“It is your reaction to adversity, not the adversity itself that determines how your life’s story will develop.” — Dieter F. Uchtdorf
Adversity is a common theme in life. As much as we all would love to sail through life unblemished by strife, it isn’t realistic. Jobs change, relationships end, illness strikes and we are left having to pick up the pieces and adapt.
You cannot control adversity, but what you can control is your reaction to it. This was a difficult concept for me to understand, and it isn’t a quick fix – it’s a lesson I learn again and again each time life throws me another test.
It’s so easy to be a victim when we’re faced with a troubling situation, but being a victim won’t help you. It’s natural to feel sorry for yourself in the moment, and then it’s time to let that go for a different perspective.
Say you lose your job, for example. The situation was out of your control: you were laid off. Maybe your first instinct is to feel victimized and start thinking things like, “I’m not good enough,” or “I’ll never find another job.” If you stick with that thought process then you likely won’t find another job, because you’re letting defeat take over and those negative thoughts will soon become your identity.
Now, imagine the same scenario, but this time your thoughts follow a different pattern. You’re upset, but then the positive thoughts start pouring in: “It was out of my control,” “I can apply this experience to a new job,” “This is a chance to find an even better place of work.” An optimistic attitude will open up so many more opportunities than negativity ever could.
I know that might seem like common sense to you, and that’s wonderful if you’re naturally a person who is optimistic while facing hard times. It wasn’t that easy for me. My immediate response to adversity was to take it personally, to let negativity permeate my mind with lies. Lies that I wasn’t strong or capable enough to fix the situation, lies that things would never get better, that I would always be unhappy.
Eventually I came to fear adversity even when none was to be found. Small stressors in my life piled onto me like heavy winter coats until I felt smothered. Clearly something needed to change – that’s when I saw the quote by Uchtdorf. I realized if I didn’t change my attitude soon, then my life’s story would be full of bitterness and negativity.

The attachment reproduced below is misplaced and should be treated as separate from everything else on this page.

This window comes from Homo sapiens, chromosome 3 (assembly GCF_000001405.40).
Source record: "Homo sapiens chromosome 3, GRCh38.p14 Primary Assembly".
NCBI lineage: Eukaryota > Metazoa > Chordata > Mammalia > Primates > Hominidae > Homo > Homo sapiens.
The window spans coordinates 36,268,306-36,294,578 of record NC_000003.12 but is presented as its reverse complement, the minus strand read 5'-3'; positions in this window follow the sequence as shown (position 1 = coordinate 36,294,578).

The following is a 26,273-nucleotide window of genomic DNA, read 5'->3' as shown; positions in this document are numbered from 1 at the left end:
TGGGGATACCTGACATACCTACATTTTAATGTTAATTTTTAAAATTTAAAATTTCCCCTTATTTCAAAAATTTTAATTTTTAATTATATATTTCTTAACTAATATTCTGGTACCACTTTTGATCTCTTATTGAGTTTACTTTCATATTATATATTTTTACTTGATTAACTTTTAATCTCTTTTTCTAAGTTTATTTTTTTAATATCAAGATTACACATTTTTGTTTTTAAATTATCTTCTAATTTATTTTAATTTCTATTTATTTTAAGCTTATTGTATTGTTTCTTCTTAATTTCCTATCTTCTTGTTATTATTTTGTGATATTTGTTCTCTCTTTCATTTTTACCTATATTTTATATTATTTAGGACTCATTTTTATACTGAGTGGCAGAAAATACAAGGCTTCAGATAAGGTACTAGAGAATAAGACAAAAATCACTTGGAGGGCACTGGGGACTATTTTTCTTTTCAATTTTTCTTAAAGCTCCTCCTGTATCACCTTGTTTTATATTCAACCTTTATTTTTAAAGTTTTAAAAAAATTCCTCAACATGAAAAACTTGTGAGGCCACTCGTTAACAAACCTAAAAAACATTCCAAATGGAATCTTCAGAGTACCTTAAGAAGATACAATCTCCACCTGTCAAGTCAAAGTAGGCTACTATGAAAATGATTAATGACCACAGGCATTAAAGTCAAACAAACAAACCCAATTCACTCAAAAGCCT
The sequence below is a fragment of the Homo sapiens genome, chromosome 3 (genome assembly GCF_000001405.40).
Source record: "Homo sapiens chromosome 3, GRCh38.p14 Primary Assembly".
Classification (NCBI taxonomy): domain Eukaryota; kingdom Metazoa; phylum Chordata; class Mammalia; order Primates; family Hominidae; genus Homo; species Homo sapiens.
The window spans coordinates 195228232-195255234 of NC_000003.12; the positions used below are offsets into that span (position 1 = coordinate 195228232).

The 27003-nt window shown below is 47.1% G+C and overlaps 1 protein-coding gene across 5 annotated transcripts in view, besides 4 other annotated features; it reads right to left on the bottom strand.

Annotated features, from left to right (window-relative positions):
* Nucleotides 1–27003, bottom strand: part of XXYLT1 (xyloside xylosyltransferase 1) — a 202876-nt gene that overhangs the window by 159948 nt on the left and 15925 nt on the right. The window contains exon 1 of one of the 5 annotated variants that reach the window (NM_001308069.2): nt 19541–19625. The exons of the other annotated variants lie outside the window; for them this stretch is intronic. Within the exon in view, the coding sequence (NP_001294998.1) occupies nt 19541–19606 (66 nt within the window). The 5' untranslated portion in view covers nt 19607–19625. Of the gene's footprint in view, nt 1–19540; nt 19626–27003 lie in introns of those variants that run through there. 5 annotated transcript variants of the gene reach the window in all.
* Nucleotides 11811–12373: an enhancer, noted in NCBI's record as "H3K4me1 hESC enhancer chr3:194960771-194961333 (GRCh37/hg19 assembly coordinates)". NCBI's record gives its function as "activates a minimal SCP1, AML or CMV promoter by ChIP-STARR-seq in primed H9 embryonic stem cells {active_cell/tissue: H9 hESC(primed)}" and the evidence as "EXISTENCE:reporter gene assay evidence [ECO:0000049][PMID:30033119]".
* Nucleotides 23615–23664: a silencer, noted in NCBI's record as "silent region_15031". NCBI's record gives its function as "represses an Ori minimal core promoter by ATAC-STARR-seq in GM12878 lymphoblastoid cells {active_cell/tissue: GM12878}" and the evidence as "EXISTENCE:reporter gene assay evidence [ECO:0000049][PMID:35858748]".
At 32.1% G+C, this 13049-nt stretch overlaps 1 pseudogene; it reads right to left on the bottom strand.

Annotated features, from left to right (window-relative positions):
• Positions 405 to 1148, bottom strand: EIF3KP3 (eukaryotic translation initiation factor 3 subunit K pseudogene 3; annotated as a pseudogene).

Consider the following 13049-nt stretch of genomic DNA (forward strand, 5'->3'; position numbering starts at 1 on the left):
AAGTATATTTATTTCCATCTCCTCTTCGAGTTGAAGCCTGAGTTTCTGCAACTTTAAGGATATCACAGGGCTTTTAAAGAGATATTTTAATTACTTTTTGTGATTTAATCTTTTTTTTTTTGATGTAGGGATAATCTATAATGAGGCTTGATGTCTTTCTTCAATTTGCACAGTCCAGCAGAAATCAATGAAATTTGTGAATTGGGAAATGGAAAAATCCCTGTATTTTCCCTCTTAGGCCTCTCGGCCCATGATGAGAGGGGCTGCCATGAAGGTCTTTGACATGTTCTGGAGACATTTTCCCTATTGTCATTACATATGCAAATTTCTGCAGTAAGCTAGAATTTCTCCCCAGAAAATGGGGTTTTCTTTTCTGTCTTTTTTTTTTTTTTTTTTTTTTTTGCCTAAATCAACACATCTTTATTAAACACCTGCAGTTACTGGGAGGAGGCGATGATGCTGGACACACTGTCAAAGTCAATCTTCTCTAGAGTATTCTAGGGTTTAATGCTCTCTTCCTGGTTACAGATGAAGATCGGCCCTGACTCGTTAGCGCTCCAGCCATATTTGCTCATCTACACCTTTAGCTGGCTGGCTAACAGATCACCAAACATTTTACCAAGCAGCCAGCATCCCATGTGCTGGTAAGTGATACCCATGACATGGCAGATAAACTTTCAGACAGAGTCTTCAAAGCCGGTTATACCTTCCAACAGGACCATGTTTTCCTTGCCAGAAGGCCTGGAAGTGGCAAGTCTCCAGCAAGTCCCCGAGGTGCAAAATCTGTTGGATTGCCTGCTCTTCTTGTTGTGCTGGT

Here are 5 ways to change your attitude and overcome adversity:
Reflect on the experience
Take some time to process your feelings. I like to free-write in a notebook and then weed out any illogical thoughts or negativity I’m telling myself and replace them with realistic solutions. You can learn a lot from yourself by spending 10 minutes writing down your thoughts.
Surround yourself with positive people
Support is crucial, especially when you’re going through a rough patch. The last thing you need is to be around anyone negative. Spend time with friends who listen to you, who are compassionate and optimistic, and then make sure you offer them the same support in return.
Ask for help
There are some hurdles in life that we need help getting over. I’m a firm believer in seeking professional therapy for those hardships. A good therapist will be able to act as a guide in navigating your specific circumstances and set you back on track.
View difficulties as challenges, not setbacks
When something goes wrong, don’t automatically label it as a failure; it’s a chance to reevaluate, to become stronger. Something incredible could be getting ready to blossom from a seed of rejection.
Accept that adversity is a part of life
You won’t ever be able to completely escape adversity in your life, and those who are willing to accept that fact are better equipped to overcome. If you resist or try to ignore difficulties, it will only continue or get worse.
Only you can control how you will deal with struggles. Adversity is inevitable, but conquering and overcoming is a choice. What will you choose to do?